There's a virus that makes you stupid, scientists say

Researchers at Johns Hopkins and the University of Nebraska say that the algae virus affects human cognitive functions.

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Could it be that there's a virus inside you that impairs your cognitive functions? Giannis681980/YouTube screenshot by Chris Matyszczyk/CNET

Do you have days when you just can't get anything right?

Are there times when you stare at yourself in the mirror somewhere around midnight and say: "Why the hell did I do that?"

I'd like to offer you hope. It may be that you're not innately stupid, silly, dumb, brain-dead or even gormless. Indeed, it may well be that you've got an algae virus that's messing with your cognitive systems.

My own brain was moved, you see, by the Independent which muttered that scientists had discovered a virus that "makes you stupid."

I immediately inserted medical instruments inside my cranium -- without anesthetic -- to see if I could find this virus, which might be my excuse for a thousand silly actions.

Well, I wanted to.

Instead, I went to look at the study, published by the National Academy of Sciences of the United States of America. "Chlorovirus ATCV-1 is part of the human oropharyngeal virome and is associated with changes in cognitive functions in humans and mice."

A large group of scientists from both Johns Hopkins University and the University of Nebraska examined microorganisms that populate our "mucosal surfaces."

A surprise discovery was that the ATCV-1 virus -- which comes from algae -- seemed to affect human cognition. Previously, it had been thought that humans weren't prone to being infected by this virus. However, in taking throat swabs from 92 people, the researchers found 40 of them had the virus.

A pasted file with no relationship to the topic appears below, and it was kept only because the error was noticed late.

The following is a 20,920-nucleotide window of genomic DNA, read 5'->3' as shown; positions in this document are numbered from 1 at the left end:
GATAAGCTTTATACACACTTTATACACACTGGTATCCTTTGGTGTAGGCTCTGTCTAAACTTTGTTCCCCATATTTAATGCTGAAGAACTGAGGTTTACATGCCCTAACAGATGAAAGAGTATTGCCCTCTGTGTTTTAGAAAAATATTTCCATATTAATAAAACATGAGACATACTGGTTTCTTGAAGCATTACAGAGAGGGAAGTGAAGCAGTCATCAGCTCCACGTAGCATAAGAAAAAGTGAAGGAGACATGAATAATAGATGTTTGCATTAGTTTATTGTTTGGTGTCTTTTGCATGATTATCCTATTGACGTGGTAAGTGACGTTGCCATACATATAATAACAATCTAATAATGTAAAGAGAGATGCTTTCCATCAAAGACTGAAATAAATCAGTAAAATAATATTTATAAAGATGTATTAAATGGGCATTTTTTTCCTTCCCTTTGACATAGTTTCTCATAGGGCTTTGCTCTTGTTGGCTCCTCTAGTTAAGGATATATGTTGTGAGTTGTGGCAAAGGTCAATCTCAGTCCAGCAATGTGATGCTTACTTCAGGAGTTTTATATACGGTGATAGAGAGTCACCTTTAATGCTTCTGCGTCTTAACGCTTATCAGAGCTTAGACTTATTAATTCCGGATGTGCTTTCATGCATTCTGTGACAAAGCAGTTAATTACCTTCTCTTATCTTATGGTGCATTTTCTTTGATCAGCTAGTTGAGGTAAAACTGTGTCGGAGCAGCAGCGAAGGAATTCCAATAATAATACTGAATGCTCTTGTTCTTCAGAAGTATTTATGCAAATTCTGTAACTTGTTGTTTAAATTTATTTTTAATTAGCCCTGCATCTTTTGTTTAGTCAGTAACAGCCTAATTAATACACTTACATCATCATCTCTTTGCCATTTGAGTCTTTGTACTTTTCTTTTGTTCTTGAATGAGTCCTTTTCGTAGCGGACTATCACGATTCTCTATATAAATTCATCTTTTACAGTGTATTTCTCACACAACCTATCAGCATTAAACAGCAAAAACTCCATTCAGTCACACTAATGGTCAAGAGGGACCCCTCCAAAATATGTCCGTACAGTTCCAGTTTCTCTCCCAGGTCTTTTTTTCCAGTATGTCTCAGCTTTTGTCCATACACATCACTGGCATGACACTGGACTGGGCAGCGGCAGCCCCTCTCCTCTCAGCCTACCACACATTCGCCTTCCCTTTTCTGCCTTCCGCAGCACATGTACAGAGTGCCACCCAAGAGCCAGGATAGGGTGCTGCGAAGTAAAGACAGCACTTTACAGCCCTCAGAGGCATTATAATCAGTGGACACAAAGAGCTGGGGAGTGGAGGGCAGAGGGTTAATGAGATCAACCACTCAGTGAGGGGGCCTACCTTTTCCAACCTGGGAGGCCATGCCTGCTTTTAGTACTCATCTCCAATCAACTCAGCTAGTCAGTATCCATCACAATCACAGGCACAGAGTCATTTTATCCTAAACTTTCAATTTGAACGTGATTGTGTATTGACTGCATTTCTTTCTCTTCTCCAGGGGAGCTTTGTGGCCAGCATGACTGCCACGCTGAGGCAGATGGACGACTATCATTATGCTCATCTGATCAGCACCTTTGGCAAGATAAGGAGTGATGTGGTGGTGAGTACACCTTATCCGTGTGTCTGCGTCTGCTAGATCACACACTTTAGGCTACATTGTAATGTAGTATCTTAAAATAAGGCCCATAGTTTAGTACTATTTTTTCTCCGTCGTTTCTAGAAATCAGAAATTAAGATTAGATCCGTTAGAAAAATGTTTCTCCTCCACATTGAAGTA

The research report says: "The presence of ATCV-1 DNA was not associated with demographic variables but was associated with a modest but statistically significant decrease in the performance on cognitive assessments of visual processing and visual motor speed." The decrease was around 10 percent.

The scientists tested this result by injecting mice with the same virus. They say the results were similar.

When they found the virus, the scientists weren't sure what it was. They discovered it had previously been found in green algae which inhabit rivers and lakes.

But if such a high proportion of the guinea pigs in this study had the virus, what if 40 percent of the world is also adorned by it? Might this explain some of the more macro aspects of human behavior, such as voting patterns, fast-food worship and Prius-driving?

Moreover, how easy is it to catch the virus and suddenly lose a promotion, a spouse or one's way home?

The University of Nebraska's Professor James L. Van Etten, a member of the research team, told Newsweek that currently there was no indication this virus was contagious.

He added: "My best guess is that these viruses may infect another microorganism besides the algae that we have been studying... This other microorganism may be the way that the virus gets into the throat."

A scientist armed with a best guess is like a soldier with a water pistol.

Somewhere, somehow, there might a thing living inside you that makes you do 10 percent more inadvisable things than you would normally do. And, let's face it, you do quite a few inadvisable things every day.

We don't know where the virus might have come from. But there's a chance that it might interfere with our thought-processes at vital moments.

Should we be surprised? We have to take so many cognitive decisions every day. We fancy ourselves as intelligent beings, but we're really quite primitive sorts, easily affected by all sorts of stimuli, some of which are clearly deleterious.

We make mistakes all the time. The notion that there might be a virus that hinders our cognitive processes feels both a touch frightening and quaintly reassuring.

I'm sorry about the affair, darling. It was the virus.

Please miss. The virus messed up my homework.

No, officer. I wasn't speeding, but my virus was.

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